DRUG PARTNERSHIP ADS TACKLE HEROIN USE BY YOUTH: 'FRYING PAN' REINTERPRETED BY MARGEOTES IN UPDATED SPOT

By Published on . 0

The Partnership for a Drug-Free America is taking on heroin chic with a new public service campaign that includes a follow-up to the now-classic "Frying Pan" spot.

New TV spots, done on a pro bono basis by Margeotes/Fertitta & Partners, New York, may become the first creative used under the new anti-drug initiative by the White House Office of National Drug Control Policy, which includes a $195 million paid media budget. The office is expected to submit a plan to Congress for a campaign that would kick off in December.

'FRYING PAN' REDUX

One of the two new 30-second spots from Margeotes is a fresh take on the icon spot in which a fried egg was used to show the effects of drugs on the brain. The new b&w spot starts with the same "This is your brain" line, as a teen-ager stands in a kitchen, holding up an egg.

"This is heroin," she says, holding up a frying pan. "This is what happens to your brain after snorting heroin," she says, and smashes the egg with the pan. As she becomes more upset, she wrecks the kitchen, noting in her diatribe the other aspects of life-friends, money, job, self-respect-that are destroyed by heroin use.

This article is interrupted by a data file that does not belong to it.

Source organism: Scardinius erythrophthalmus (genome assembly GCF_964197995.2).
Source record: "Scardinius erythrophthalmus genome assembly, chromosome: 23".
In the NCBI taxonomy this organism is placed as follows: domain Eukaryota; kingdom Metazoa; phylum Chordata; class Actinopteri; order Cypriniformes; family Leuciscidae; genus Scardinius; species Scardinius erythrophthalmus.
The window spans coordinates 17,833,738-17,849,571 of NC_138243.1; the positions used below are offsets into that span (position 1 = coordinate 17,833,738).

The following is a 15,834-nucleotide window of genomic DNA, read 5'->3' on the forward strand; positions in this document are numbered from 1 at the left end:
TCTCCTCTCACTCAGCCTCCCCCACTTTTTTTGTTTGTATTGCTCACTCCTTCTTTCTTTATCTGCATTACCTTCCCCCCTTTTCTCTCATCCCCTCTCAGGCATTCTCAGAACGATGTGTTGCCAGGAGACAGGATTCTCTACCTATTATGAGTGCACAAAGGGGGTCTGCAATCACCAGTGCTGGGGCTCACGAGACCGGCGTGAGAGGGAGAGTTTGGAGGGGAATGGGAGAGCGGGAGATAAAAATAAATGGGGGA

The spot ends the same way as the earlier spot, with the line "Any questions?"

The second spot, "Needle" shows a young man snorting heroin in a bathroom, as voice-over notes that many addicts think snorting heroin is safer than injecting. As he falls backward and through the floor, he is impaled on a 10-foot hypodermic needle. "No matter how you do it, it's still heroin," the voice-over concludes.

TURNER CONCEPT

The spots were the idea of Margeotes' Creative Director Graham Turner-who was also copywriter on the "Needle" spot-and Art Director Gary McKendry, said agency President George Fertitta.

"Frying Pan" is available to stations this month and "Needle" will be available in the spring, said Doria Steedman, exec VP-director of creative development at the partnership.

The spots are meant to counter a growing heroin usage spurred by a purer version of the drug that allows users to inhale, rather than inject it.

Research showed some youngsters felt snorting heroin is not as dangerous as

In this article: